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China's pension gap is growing
[BEIJING] It's no secret that China is an aging society facing a growing pensions bill. Just how much of that bill is unfunded seems to be one though. It's an increasingly urgent question, as nearly a third of the inhabitants of the world's most populous country will be over 60 years old by 2050, according to United Nations data. By 2015, the pension of each retired resident was borne by the contributions of fewer than three wage-earners, government estimates show.
When China set up the current pension system in early 1990s, a shortfall immediately emerged, as the government began making payments to the already-retired using the current contributions of the working population, without there being any cash pile from the previous generation.
The problem was exacerbated in the late 1990s, when millions of workers at state-owned enterprises were laid off and were offered pensions even though they haven't reached retirement age.
There are a few unofficial estimates of the gap, such as that from Enodo Economics contributor Stuart Leckie, who has advised China's government on the matter. Mr Leckie projects the hole will expand to 1.2 trillion yuan (S$243.7 billion) by 2019, weighing on public debt. No official data is available.
Data on the gap isn't available in the National Council for Social Security Fund's annual report. The Ministry of Human Resources and Social Security used to publish a report on China's social insurance in 2014 and 2015, which offered a glimpse into the nation's pension burden, but stopped doing so since 2016. The ministry didn't respond a request for comment.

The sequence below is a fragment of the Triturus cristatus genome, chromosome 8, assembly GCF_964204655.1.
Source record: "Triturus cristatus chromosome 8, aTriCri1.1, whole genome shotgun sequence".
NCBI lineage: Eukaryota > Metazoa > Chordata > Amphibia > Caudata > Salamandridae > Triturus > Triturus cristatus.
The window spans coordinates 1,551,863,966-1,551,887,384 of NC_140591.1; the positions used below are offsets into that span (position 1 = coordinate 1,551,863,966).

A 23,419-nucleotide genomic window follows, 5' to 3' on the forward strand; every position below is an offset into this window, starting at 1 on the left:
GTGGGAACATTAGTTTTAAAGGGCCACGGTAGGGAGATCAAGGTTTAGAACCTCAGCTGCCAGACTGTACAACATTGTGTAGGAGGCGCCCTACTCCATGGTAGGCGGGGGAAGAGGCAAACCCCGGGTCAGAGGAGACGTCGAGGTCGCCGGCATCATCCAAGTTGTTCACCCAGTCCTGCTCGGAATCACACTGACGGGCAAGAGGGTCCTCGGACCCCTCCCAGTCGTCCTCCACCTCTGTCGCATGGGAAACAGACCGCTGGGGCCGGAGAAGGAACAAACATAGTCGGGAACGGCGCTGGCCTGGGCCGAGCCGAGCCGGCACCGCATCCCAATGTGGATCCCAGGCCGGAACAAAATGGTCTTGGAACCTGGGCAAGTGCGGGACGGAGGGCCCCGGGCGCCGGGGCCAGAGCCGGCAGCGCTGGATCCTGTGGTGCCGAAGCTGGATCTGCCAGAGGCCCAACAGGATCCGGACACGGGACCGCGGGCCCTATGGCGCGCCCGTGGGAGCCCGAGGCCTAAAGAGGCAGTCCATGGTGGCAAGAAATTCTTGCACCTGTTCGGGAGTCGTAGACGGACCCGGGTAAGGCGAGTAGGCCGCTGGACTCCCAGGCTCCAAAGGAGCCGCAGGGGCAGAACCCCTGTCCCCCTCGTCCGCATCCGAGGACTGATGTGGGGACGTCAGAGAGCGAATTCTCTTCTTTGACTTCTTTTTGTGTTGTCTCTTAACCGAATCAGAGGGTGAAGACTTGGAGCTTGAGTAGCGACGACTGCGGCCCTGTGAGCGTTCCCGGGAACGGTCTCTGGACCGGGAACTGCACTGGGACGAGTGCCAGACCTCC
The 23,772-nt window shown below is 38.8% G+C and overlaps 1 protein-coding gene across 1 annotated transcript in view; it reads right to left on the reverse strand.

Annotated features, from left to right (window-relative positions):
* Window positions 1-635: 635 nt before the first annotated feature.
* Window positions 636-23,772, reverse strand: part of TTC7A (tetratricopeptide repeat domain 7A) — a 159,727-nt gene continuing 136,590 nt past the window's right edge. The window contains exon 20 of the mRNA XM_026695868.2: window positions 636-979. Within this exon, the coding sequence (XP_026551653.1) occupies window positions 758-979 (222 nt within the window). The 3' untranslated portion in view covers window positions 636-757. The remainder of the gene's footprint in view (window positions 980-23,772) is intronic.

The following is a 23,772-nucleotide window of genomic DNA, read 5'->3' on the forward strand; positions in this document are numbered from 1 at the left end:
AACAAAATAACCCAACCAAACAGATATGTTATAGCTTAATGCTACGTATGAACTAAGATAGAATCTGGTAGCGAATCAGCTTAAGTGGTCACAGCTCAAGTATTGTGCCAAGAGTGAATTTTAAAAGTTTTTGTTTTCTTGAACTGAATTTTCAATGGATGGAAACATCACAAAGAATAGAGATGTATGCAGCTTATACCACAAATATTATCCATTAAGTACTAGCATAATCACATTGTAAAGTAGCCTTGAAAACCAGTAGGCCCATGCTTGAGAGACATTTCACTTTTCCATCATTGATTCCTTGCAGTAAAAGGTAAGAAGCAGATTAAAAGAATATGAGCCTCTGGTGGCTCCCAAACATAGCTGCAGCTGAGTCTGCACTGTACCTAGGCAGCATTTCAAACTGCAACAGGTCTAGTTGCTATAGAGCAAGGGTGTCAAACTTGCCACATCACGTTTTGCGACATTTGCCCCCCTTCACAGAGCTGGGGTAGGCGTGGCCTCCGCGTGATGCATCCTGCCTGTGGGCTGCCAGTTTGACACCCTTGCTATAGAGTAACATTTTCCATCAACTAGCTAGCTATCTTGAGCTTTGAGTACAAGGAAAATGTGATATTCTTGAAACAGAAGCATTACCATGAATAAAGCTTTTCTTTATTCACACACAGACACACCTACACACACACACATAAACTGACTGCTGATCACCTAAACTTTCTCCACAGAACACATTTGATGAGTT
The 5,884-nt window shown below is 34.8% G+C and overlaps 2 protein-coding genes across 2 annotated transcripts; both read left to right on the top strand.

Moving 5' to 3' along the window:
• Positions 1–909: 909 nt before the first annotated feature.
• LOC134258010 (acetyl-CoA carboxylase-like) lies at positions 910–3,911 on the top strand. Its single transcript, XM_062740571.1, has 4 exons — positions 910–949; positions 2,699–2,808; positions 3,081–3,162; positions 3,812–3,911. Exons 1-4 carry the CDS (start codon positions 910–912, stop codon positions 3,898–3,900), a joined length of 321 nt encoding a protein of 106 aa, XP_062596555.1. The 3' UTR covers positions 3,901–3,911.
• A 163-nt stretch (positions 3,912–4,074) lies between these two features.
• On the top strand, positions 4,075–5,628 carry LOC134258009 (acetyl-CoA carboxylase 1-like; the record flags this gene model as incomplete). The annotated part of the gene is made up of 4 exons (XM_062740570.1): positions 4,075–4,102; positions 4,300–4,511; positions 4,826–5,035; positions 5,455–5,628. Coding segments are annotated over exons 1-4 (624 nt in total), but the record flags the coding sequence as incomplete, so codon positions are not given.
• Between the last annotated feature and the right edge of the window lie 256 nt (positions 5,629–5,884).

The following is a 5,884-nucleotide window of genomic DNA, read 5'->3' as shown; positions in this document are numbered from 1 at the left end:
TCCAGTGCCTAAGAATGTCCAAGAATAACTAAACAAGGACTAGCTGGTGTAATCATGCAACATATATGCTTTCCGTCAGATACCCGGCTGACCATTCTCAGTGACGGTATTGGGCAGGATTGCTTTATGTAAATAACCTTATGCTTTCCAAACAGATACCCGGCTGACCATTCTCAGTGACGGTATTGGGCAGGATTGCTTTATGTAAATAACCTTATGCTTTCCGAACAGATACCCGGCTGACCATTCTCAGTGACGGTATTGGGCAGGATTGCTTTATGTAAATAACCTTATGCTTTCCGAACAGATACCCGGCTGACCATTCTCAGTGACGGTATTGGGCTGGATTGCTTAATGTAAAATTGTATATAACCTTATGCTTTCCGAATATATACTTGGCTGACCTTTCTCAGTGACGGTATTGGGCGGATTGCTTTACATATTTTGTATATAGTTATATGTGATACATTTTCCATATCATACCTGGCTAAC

"The lack of public information on the issue has made tackling it more difficult," says Yang Yansui, a public governance professor at Tsinghua University in Beijing, adding that the gap continues to widen and is more serious in places such as northeast China where state-led enterprises take up a bigger share in the economy.
The dynamic migration triggered by urbanization has led to a noticeable regional diversification in terms of the pension burden.
Pensioners in Guangdong are supported by more than nine working people, as young Chinese rush into the prosperous coastal province, seeking better opportunities and, when they find them, making contributions to the local pension fund. The ratio of pensioners-to-working is about 1:1.5 in Jilin and Heilongjiang, two provinces in China's northeast rust belt, which has seen population outflows in recent years.
The pension burden adds to the fiscal stress in less-developed provinces and impedes their initiative to catch up with developed areas by improving public services and attracting outside investment. The government appointed reform-minded official Lou Jiwei to head the National Council for Social Security Fund late last year, a sign that it's serious about dealing with the issue. And this year Premier Li Keqianq committed to transferring some of the profit of state-owned companies to the fund to fill the gap, but so far no updates have been released.
Enodo says the main problem is that the pensioner population will grow rapidly as the workforce dwindles, and that a more structural response than just plugging the hole is needed. "The answer is to raise the low retirement age and let pension funds invest in higher yielding assets," the report argues.